Users of Medical Marijuana Not a Protected Class Under the Pennsylvania Human Relations Act
Posted December 3, 2020
Pennsylvania’s Commonwealth Court recently handed down a decision holding that employees who lawfully engage in the use of medical marijuana are not protected under the Pennsylvania Human Relations Act (PHRA). The case, Harrisburg Area Community College v. Pennsylvania Human Relations Commission (Swope), was decided on October 29, 2020.
The decision is a victory for employers who do not wish modify drug-free workplace policies to accommodate the use of medical marijuana by employees. Although the Medical Marijuana Act provides that the use or possession of medical marijuana is lawful, and that employers may not “discharge, threaten, refuse to hire or otherwise discriminate or retaliate against an employee . . . solely on the basis of such employee’s status as an individual who is certified to use medical marijuana,” the Pennsylvania legislature failed to amend the PHRA to expand the definition of the protected class under the act to include users of medicinal marijuana.
Section 4 of the PHRA expressly defines “handicap or disability” as exclusive of current, illegal use of a controlled substance, as defined in section 102 of the federal Controlled Substances Act. Marijuana is a Schedule I controlled substance according to federal law and its use is not permitted under federal law for any reason.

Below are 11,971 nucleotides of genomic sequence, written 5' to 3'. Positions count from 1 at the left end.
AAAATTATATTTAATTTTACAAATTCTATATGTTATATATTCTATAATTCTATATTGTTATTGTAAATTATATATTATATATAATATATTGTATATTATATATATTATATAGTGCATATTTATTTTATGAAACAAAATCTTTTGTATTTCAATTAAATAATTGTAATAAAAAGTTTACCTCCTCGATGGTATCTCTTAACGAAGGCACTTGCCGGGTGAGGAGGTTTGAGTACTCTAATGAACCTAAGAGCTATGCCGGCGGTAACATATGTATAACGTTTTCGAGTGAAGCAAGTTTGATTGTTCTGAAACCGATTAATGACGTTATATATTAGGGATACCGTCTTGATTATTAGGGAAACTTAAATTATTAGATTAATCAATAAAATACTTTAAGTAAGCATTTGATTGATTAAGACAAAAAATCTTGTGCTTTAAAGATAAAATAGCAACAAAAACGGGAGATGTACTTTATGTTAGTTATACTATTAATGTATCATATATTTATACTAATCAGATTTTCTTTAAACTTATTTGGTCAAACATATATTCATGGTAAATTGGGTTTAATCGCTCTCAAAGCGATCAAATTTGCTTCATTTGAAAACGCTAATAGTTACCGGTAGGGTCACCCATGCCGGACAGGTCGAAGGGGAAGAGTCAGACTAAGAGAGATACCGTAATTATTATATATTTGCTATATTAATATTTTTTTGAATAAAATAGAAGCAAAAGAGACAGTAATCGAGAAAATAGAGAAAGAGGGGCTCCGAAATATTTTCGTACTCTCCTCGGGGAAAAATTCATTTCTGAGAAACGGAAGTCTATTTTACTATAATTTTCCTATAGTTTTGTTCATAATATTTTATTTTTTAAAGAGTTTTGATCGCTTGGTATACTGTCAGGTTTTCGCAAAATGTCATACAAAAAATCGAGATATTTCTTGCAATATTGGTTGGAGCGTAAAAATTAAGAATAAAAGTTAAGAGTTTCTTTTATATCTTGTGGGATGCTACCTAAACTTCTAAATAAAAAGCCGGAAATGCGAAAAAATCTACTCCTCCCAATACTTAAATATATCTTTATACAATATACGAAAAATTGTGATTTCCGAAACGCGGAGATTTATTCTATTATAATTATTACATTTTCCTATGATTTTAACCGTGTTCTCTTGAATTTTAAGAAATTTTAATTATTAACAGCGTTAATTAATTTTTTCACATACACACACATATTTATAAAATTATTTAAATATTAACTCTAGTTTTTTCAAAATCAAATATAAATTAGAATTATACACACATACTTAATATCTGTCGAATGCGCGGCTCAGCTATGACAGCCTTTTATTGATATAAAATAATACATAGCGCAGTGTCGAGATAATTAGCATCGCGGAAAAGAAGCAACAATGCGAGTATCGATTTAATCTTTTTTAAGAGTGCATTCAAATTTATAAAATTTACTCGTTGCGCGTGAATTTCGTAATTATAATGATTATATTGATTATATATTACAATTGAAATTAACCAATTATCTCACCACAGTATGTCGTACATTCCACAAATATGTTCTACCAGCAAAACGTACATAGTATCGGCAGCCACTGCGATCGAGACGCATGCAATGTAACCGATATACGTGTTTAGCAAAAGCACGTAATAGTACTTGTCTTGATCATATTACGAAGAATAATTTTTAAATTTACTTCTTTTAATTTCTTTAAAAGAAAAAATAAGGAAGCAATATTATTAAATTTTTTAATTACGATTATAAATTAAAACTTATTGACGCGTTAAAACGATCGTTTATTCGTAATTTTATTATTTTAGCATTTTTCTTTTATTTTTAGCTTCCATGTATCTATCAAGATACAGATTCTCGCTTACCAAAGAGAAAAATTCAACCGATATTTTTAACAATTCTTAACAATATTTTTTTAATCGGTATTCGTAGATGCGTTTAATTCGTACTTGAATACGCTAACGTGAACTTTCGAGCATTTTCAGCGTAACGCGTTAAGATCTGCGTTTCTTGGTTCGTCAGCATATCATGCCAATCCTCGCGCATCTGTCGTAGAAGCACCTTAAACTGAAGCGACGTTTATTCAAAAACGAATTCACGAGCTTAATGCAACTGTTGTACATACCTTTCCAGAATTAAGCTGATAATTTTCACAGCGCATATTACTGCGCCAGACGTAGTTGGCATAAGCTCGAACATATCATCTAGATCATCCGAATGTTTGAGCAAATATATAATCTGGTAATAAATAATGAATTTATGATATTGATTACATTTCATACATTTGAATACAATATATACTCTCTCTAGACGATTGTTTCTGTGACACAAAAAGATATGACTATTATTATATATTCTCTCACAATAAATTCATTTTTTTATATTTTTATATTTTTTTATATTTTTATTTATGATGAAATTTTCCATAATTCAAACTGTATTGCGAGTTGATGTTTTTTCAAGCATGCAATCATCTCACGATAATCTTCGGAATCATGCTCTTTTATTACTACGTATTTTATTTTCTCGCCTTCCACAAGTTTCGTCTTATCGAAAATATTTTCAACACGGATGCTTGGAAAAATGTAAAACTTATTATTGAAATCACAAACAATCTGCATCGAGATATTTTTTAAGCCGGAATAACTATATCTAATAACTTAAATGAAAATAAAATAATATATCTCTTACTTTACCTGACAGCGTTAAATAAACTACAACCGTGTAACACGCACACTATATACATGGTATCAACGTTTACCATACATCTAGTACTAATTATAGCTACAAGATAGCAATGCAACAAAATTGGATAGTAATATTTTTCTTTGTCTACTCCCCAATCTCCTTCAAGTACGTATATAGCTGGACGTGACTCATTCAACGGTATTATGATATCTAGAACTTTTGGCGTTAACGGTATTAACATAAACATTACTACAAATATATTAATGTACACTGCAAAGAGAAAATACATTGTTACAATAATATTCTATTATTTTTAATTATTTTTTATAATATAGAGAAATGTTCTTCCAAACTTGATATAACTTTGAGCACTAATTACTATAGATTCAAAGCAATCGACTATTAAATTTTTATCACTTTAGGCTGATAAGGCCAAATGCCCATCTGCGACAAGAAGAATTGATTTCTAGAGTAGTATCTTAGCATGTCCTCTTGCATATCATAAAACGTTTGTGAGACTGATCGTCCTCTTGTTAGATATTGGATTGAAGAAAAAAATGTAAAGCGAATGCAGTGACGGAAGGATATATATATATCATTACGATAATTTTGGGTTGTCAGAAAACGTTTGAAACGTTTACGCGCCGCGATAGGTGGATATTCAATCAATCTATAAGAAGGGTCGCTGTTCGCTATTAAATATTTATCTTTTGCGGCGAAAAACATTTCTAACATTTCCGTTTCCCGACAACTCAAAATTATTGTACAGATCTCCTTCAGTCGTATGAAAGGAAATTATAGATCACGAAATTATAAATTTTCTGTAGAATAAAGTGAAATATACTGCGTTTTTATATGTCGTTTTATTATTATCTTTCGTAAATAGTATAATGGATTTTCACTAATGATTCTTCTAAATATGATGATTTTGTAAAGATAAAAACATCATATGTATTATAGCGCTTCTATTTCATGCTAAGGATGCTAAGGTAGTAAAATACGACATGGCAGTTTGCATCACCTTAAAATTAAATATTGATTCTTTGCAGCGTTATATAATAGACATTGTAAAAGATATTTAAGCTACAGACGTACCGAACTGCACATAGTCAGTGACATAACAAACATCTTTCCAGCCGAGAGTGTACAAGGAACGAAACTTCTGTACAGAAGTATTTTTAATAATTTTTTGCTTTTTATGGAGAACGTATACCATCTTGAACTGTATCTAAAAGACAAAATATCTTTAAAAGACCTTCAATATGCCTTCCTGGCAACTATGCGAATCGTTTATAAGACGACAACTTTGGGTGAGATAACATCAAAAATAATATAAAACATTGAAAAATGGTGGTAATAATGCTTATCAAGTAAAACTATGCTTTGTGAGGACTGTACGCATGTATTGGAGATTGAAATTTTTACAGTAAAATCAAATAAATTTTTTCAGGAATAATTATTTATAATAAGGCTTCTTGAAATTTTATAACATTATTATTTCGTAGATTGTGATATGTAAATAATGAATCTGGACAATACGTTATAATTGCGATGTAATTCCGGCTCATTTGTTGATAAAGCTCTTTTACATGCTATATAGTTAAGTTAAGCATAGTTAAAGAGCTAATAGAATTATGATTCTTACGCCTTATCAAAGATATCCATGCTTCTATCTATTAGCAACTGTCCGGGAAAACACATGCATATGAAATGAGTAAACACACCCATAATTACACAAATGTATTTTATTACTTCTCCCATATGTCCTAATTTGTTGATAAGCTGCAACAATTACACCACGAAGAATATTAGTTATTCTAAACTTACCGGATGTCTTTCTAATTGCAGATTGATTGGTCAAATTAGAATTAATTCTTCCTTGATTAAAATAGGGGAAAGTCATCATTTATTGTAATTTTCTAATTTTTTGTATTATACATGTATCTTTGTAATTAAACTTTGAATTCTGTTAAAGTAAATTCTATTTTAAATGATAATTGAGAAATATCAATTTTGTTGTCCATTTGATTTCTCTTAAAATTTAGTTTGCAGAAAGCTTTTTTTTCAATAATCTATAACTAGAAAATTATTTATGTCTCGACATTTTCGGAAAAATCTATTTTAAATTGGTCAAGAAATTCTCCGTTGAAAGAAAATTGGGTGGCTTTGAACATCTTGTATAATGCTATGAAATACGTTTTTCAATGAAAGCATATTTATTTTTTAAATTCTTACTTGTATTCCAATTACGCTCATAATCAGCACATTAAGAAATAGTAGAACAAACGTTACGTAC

In Swope, the complainant was a nursing student at Harrisburg Area Community College (HACC) and subject to HACC’s drug policy, which forbade the use of any controlled substances and was enforced by annual drug testing. Swope filed a discrimination complaint with the PHRC alleging that she suffered from a disability but could complete the essential components of HACC’s nursing program so long as she was granted a reasonable accommodation to be permitted to take her legally-prescribed medical marijuana. The Court relied on the Medical Marijuana Act provisions regarding employment in holding that employers are not required to provide an accommodation to employees on their premises, and made an analogy to extend this reasoning to the Swope matter.
The passage of the Medical Marijuana Act did not amend the PHRA and in fact does not even mention the PHRA. In sum, because under the definition of disability in the PHRA, protection from discrimination is not extended to those who use any Schedule I drug, users of medical marijuana are not included as a protected class against workplace discrimination in Pennsylvania. Therefore, the Court found that HACC was not required to accommodate Swope’s medical marijuana use and she could be discharged from the nursing program for violations of its policy against drug use.
The Court also noted that under the Medical Marijuana Act, employers are not prohibited from disciplining an employee for being under the influence of medical marijuana in the workplace or for poor performance related to the use of medical marijuana while on the job. Neither are employers required to engage in any conduct that would put the employer in violation of federal law.
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